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scolobey

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    http://www.everybodyplayswithfood.com

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  1. scolobey

    Sancho

    I've actually never heard that description about the sneeze before. I like that a lot. I like to think of Sancho as a sort of screwed up Santa Clause. A good friend of mine taught me that Sancho shoud always be appreciated. Basically, we all have our Sancho's, and nobody should be ashamed of that. Accept it, and always keep extra beer in the fridge for when he pays your lady a visit.http://everybodyplayswithfood.com/?p=49
  2. Duck Heart Gravy First, buy a peking duck, rinse out the inside, and simmer it in water for about two hours. Strain and skim, then throw it in the fridge to cool it down. While your stock is simmering, Take a whole bunch of giblets. I used nothing but duck hearts. Chop your internals up fine and cook them gently (medium low) in butter. When they're brown, add some flour and cook that gently until it too browns (nice and foxy). Now, add your peking duck stock as you stir, taking that roue and all of those giblets up into a starchy thick mass of down home goodness. Keep adding stock slowly and simmering to swell up all of that flour starch until you're happy with the consistency. Season, then consume. Throw it on mashed potatoes or on some french fries with cheese or biscuits. Or, why not, just put it in a bowl, sprinkle some chives, and call it soup. -Queso www.everybodyplayswithfood.com
  3. This is one of my favorite recipes because it is so simple, versatile, and unique. combine 3 whole eggs and 2 cups of stock. Season strain portion into oven-safe bowls or custard dishes, then cover individually in foil Place ceramic vessels in a baking dish that rises to at least half of the height of the bowls Add boiling water to partially submerge bowls Bake at 400F for 20 minutes. The result is a custard, know to Japanese cuisine as chawanmushi. It's a really soothing dish, and a great way to totally trip someone out with a minimum of ingredients. You can place bits of blanched seafood or vegetables in the dish before you bake it to make things more interesting, or just garnish it with something that makes sense. The traditional stock to use is a basic dashi, but any liquid containing some amount of dissolved minerals will work fine. My favorite thing to use is a stock that I make by gently simmering a whole peking duck for a few hours. I add a little brandy to it too in that case. And, if you use milk instead of stock, add some sugar, and you soak some pieces of bread in there, you've got yourself a bread pudding. There's a slightly more detailed recipe on my blog if you run into trouble or want some more pictures. I tried chawanmushiing a packet of top ramen one time too, it was pretty good actually.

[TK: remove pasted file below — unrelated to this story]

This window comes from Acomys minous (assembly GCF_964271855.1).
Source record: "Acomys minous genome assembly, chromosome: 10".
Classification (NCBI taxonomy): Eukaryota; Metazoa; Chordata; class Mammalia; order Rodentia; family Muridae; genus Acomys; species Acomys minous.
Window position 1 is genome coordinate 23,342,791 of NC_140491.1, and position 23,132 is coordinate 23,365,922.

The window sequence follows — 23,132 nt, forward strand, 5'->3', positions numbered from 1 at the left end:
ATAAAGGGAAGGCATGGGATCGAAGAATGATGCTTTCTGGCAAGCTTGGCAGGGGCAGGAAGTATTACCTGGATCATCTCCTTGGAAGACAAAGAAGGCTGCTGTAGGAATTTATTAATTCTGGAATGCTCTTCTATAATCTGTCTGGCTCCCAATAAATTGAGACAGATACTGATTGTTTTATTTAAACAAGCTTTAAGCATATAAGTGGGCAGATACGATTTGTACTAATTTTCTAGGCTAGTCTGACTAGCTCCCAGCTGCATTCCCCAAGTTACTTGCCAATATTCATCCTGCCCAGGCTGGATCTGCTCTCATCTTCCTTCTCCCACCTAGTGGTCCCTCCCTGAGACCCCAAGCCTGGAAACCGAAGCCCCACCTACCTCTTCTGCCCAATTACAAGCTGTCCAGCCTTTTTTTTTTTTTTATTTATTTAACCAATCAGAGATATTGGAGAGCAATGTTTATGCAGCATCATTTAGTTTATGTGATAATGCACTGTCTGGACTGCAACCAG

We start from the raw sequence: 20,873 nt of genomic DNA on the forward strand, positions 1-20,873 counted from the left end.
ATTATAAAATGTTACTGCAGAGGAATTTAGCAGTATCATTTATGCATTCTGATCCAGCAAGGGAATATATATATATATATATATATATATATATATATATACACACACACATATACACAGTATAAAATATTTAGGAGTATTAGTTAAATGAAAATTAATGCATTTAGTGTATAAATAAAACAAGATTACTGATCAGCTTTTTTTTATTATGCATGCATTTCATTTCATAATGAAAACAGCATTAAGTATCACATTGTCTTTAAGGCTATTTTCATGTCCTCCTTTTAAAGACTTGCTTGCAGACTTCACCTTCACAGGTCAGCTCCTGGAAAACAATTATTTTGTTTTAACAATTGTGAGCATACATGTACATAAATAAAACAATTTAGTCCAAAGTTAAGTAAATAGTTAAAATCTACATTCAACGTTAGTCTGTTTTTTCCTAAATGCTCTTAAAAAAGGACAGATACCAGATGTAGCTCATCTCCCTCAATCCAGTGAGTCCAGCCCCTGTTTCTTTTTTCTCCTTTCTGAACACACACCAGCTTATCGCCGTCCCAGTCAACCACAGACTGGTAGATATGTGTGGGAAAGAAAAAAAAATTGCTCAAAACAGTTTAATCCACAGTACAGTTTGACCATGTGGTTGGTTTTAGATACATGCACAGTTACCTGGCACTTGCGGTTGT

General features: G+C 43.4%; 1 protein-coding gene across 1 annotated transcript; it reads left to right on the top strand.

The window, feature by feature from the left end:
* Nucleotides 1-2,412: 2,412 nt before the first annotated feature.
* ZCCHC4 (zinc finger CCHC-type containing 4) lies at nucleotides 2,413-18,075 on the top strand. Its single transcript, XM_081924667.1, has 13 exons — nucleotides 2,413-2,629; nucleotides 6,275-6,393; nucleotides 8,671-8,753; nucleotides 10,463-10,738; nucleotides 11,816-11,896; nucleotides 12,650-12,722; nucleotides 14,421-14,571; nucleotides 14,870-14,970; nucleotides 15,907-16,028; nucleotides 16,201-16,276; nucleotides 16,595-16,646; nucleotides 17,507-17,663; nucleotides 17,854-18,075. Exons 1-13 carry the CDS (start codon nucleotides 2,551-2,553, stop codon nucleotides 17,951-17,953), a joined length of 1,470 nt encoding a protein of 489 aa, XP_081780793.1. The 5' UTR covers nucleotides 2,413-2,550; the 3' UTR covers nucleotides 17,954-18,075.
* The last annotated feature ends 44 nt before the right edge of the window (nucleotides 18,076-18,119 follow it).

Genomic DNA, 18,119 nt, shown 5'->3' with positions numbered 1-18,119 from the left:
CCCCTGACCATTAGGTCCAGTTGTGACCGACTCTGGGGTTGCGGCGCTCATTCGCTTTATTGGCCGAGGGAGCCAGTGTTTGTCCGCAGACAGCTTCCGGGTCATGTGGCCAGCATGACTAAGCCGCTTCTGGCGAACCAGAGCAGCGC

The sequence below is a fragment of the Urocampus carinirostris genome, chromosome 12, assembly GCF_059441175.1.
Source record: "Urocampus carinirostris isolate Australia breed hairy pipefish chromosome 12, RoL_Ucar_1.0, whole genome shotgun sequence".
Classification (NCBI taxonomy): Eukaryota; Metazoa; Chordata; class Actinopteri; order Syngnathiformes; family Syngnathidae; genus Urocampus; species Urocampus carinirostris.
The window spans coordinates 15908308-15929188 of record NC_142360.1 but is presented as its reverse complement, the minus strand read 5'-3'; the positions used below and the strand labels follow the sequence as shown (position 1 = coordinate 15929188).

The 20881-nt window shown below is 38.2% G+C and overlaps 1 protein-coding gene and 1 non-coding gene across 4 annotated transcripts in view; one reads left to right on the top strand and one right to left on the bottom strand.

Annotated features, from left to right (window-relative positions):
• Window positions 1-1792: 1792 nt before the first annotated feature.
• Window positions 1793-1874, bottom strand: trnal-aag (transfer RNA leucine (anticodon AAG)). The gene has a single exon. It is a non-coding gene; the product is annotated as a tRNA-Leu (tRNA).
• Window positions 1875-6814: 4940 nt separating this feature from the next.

4. scolobey

    Fried Chicken

    Anybody wanna weigh in on the best method of making fried chicken? I'm used to the brine, buttermilk, flour method. The dusting should be AP with a little Wondra and seasonings I think. This is a pretty standard southern style fried chicken and pretty much outlines the recipe that Keller's AdHoc uses for fried chicken night. I'd like to hear from some proponents of pressure cooker fried chicken. I've heard of trying to recreate the KFC style with a pressure cooker. I'm also wondering if anyone has any experience with precooking the chicken. I saw Jose Andres poach some wings in olive oil once before he fried them. I was also thinking of doing a chicken confit, then frying that.
  5. Can we discuss Sancho a little here? In every kitchen I've ever worked in, if you sneeze, somebody calls out his name. He is one of my favorite kitchen characters, and I'm finding that a lot of cooks don't even know who he is. I mean, Sublime sang about him, but I didn't realize how important he was until I worked in a kitchen. Anybody else come across a cook who doesn't have a clue who Sancho is?
  6. sub raw whipped eggs for nacho cheese
  7. 1. poutine food truck 2. foie gras food truck
  8. I made a really simple kimchi from shaved nasturtium pods. I though it made for a pretty cool, if labor intensive condiment. Nasturtium pods have an intense, almost wasabi like flavor, and when you cure them, they mellow a bit and get a little funky. Next time I'll add some chili and lemon.
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